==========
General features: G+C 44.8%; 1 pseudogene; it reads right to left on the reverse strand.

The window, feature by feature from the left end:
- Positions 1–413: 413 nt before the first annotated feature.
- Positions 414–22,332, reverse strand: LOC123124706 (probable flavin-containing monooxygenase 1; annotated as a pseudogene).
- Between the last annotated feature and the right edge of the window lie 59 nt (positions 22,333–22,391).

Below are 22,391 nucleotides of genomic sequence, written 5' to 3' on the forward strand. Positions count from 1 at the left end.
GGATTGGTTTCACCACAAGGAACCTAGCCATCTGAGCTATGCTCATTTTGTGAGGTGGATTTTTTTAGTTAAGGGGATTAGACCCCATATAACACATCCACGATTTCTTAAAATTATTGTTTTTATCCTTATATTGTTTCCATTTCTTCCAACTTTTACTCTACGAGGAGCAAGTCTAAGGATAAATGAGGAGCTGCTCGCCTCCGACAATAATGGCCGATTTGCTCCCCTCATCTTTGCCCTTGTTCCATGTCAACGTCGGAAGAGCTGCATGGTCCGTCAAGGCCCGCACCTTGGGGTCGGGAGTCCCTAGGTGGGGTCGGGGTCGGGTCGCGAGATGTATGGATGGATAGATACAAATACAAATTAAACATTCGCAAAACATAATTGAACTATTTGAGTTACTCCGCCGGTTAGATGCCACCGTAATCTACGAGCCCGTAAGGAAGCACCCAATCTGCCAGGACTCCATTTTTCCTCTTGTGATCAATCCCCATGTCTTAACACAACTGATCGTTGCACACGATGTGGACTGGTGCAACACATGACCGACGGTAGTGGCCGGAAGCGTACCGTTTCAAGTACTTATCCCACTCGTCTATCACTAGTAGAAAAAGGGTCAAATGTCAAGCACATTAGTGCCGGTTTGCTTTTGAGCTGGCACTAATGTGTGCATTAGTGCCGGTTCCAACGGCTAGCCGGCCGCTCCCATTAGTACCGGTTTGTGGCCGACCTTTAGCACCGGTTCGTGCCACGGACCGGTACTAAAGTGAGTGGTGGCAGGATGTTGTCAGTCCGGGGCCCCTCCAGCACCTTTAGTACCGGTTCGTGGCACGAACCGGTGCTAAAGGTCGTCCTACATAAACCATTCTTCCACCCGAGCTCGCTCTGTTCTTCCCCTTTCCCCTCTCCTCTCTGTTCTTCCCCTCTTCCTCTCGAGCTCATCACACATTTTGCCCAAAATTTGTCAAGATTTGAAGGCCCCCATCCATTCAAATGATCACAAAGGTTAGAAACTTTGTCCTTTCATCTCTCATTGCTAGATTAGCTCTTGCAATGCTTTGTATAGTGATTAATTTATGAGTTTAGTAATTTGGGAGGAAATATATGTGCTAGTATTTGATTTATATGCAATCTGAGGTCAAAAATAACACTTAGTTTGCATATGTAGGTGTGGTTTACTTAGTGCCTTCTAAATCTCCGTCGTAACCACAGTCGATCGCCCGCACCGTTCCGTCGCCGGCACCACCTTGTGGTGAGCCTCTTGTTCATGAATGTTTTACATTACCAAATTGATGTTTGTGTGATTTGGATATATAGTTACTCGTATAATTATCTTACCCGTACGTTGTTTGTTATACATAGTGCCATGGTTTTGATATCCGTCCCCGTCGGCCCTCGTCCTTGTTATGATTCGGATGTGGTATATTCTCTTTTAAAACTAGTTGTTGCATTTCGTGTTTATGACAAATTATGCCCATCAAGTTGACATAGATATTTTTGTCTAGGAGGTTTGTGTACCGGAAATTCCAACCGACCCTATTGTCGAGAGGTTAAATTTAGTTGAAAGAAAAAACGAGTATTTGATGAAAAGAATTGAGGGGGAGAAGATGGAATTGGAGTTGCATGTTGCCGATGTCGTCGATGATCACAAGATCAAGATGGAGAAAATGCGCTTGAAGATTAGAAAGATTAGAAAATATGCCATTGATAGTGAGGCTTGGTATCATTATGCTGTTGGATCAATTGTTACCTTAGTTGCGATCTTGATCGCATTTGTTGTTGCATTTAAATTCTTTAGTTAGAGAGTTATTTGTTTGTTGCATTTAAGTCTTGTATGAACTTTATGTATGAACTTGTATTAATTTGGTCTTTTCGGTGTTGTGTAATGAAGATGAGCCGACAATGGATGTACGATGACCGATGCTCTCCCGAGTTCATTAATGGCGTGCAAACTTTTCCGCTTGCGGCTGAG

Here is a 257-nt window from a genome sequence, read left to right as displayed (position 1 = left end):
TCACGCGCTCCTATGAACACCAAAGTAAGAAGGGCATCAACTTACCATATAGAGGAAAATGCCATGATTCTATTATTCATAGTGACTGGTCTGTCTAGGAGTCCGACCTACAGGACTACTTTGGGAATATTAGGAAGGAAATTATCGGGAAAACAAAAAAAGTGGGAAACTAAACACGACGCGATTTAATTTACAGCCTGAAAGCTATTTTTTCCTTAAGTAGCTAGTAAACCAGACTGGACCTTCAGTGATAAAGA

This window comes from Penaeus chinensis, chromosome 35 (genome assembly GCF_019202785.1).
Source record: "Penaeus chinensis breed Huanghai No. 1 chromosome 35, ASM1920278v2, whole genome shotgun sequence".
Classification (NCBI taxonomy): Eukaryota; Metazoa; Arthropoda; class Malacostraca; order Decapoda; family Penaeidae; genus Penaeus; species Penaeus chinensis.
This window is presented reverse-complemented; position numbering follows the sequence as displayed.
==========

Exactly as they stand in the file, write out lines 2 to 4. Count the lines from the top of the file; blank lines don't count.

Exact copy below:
The window, feature by feature from the left end:
- Positions 1–413: 413 nt before the first annotated feature.
- Positions 414–22,332, reverse strand: LOC123124706 (probable flavin-containing monooxygenase 1; annotated as a pseudogene).